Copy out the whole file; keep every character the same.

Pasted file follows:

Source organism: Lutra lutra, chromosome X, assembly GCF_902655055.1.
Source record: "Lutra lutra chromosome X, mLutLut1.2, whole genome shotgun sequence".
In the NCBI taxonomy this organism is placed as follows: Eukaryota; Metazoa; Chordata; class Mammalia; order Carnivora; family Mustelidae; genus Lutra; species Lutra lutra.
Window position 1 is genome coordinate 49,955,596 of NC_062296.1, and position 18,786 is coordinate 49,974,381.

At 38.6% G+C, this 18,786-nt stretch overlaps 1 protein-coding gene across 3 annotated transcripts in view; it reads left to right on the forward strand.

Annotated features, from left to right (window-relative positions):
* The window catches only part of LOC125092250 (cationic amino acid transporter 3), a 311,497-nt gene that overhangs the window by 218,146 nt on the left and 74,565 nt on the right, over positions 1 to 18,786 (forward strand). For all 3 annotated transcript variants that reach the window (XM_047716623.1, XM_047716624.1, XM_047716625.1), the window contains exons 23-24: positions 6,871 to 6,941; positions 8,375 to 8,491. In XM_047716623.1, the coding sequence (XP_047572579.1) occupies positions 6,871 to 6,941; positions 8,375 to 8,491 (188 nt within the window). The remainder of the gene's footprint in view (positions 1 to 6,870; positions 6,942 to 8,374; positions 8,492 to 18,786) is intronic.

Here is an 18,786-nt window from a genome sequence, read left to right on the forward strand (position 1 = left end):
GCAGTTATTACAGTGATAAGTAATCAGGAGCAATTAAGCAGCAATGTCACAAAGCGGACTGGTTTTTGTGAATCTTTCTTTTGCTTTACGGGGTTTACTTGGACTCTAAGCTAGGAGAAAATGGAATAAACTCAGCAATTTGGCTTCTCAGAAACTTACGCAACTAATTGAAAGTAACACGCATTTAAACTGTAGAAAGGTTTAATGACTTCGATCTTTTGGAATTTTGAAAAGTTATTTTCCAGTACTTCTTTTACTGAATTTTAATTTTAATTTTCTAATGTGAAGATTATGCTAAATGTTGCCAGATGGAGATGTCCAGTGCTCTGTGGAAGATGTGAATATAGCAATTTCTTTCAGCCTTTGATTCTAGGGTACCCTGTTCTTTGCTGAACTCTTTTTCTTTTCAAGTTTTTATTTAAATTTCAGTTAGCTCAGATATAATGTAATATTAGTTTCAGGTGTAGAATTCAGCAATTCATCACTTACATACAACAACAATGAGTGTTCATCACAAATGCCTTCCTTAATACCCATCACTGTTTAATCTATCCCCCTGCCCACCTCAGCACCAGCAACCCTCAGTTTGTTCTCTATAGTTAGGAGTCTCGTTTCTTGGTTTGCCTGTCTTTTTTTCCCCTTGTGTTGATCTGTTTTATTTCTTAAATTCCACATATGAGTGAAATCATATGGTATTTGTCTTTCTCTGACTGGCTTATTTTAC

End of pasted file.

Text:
Source organism: Lutra lutra, chromosome X, assembly GCF_902655055.1.
Source record: "Lutra lutra chromosome X, mLutLut1.2, whole genome shotgun sequence".
In the NCBI taxonomy this organism is placed as follows: Eukaryota; Metazoa; Chordata; class Mammalia; order Carnivora; family Mustelidae; genus Lutra; species Lutra lutra.
Window position 1 is genome coordinate 49,955,596 of NC_062296.1, and position 18,786 is coordinate 49,974,381.

At 38.6% G+C, this 18,786-nt stretch overlaps 1 protein-coding gene across 3 annotated transcripts in view; it reads left to right on the forward strand.

Annotated features, from left to right (window-relative positions):
* The window catches only part of LOC125092250 (cationic amino acid transporter 3), a 311,497-nt gene that overhangs the window by 218,146 nt on the left and 74,565 nt on the right, over positions 1 to 18,786 (forward strand). For all 3 annotated transcript variants that reach the window (XM_047716623.1, XM_047716624.1, XM_047716625.1), the window contains exons 23-24: positions 6,871 to 6,941; positions 8,375 to 8,491. In XM_047716623.1, the coding sequence (XP_047572579.1) occupies positions 6,871 to 6,941; positions 8,375 to 8,491 (188 nt within the window). The remainder of the gene's footprint in view (positions 1 to 6,870; positions 6,942 to 8,374; positions 8,492 to 18,786) is intronic.

Here is an 18,786-nt window from a genome sequence, read left to right on the forward strand (position 1 = left end):
GCAGTTATTACAGTGATAAGTAATCAGGAGCAATTAAGCAGCAATGTCACAAAGCGGACTGGTTTTTGTGAATCTTTCTTTTGCTTTACGGGGTTTACTTGGACTCTAAGCTAGGAGAAAATGGAATAAACTCAGCAATTTGGCTTCTCAGAAACTTACGCAACTAATTGAAAGTAACACGCATTTAAACTGTAGAAAGGTTTAATGACTTCGATCTTTTGGAATTTTGAAAAGTTATTTTCCAGTACTTCTTTTACTGAATTTTAATTTTAATTTTCTAATGTGAAGATTATGCTAAATGTTGCCAGATGGAGATGTCCAGTGCTCTGTGGAAGATGTGAATATAGCAATTTCTTTCAGCCTTTGATTCTAGGGTACCCTGTTCTTTGCTGAACTCTTTTTCTTTTCAAGTTTTTATTTAAATTTCAGTTAGCTCAGATATAATGTAATATTAGTTTCAGGTGTAGAATTCAGCAATTCATCACTTACATACAACAACAATGAGTGTTCATCACAAATGCCTTCCTTAATACCCATCACTGTTTAATCTATCCCCCTGCCCACCTCAGCACCAGCAACCCTCAGTTTGTTCTCTATAGTTAGGAGTCTCGTTTCTTGGTTTGCCTGTCTTTTTTTCCCCTTGTGTTGATCTGTTTTATTTCTTAAATTCCACATATGAGTGAAATCATATGGTATTTGTCTTTCTCTGACTGGCTTATTTTAC